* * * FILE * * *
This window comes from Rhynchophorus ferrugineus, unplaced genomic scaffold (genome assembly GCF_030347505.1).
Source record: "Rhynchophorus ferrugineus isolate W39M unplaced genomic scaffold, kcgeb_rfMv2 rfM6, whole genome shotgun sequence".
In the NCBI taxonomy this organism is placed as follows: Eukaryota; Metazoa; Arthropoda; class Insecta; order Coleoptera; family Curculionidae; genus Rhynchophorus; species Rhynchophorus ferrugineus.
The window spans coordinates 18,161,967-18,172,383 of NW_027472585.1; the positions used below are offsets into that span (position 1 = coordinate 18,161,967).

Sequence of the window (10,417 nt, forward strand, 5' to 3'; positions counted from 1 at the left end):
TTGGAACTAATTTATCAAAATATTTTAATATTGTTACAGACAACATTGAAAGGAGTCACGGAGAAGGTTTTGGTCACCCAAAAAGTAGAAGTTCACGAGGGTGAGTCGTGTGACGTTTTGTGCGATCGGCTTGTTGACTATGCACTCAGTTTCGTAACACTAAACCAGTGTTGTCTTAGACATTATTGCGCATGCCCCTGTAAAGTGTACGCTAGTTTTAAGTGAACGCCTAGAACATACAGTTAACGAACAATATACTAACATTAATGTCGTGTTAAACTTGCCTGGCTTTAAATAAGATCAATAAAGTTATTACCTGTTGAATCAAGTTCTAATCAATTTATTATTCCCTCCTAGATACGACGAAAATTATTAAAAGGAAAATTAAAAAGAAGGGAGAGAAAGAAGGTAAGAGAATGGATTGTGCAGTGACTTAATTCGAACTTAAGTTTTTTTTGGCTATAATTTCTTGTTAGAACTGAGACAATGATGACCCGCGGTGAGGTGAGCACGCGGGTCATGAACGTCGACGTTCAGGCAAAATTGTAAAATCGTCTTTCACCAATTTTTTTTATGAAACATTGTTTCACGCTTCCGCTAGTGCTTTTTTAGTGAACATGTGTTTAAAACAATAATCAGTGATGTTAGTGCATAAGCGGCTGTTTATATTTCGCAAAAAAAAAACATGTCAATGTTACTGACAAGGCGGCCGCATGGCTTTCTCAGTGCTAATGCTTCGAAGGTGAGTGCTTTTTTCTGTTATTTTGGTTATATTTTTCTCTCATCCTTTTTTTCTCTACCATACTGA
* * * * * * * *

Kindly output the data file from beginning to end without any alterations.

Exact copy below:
This window comes from Rhynchophorus ferrugineus, unplaced genomic scaffold (genome assembly GCF_030347505.1).
Source record: "Rhynchophorus ferrugineus isolate W39M unplaced genomic scaffold, kcgeb_rfMv2 rfM6, whole genome shotgun sequence".
In the NCBI taxonomy this organism is placed as follows: Eukaryota; Metazoa; Arthropoda; class Insecta; order Coleoptera; family Curculionidae; genus Rhynchophorus; species Rhynchophorus ferrugineus.
The window spans coordinates 18,161,967-18,172,383 of NW_027472585.1; the positions used below are offsets into that span (position 1 = coordinate 18,161,967).

Sequence of the window (10,417 nt, forward strand, 5' to 3'; positions counted from 1 at the left end):
TTGGAACTAATTTATCAAAATATTTTAATATTGTTACAGACAACATTGAAAGGAGTCACGGAGAAGGTTTTGGTCACCCAAAAAGTAGAAGTTCACGAGGGTGAGTCGTGTGACGTTTTGTGCGATCGGCTTGTTGACTATGCACTCAGTTTCGTAACACTAAACCAGTGTTGTCTTAGACATTATTGCGCATGCCCCTGTAAAGTGTACGCTAGTTTTAAGTGAACGCCTAGAACATACAGTTAACGAACAATATACTAACATTAATGTCGTGTTAAACTTGCCTGGCTTTAAATAAGATCAATAAAGTTATTACCTGTTGAATCAAGTTCTAATCAATTTATTATTCCCTCCTAGATACGACGAAAATTATTAAAAGGAAAATTAAAAAGAAGGGAGAGAAAGAAGGTAAGAGAATGGATTGTGCAGTGACTTAATTCGAACTTAAGTTTTTTTTGGCTATAATTTCTTGTTAGAACTGAGACAATGATGACCCGCGGTGAGGTGAGCACGCGGGTCATGAACGTCGACGTTCAGGCAAAATTGTAAAATCGTCTTTCACCAATTTTTTTTATGAAACATTGTTTCACGCTTCCGCTAGTGCTTTTTTAGTGAACATGTGTTTAAAACAATAATCAGTGATGTTAGTGCATAAGCGGCTGTTTATATTTCGCAAAAAAAAAACATGTCAATGTTACTGACAAGGCGGCCGCATGGCTTTCTCAGTGCTAATGCTTCGAAGGTGAGTGCTTTTTTCTGTTATTTTGGTTATATTTTTCTCTCATCCTTTTTTTCTCTACCATACTGA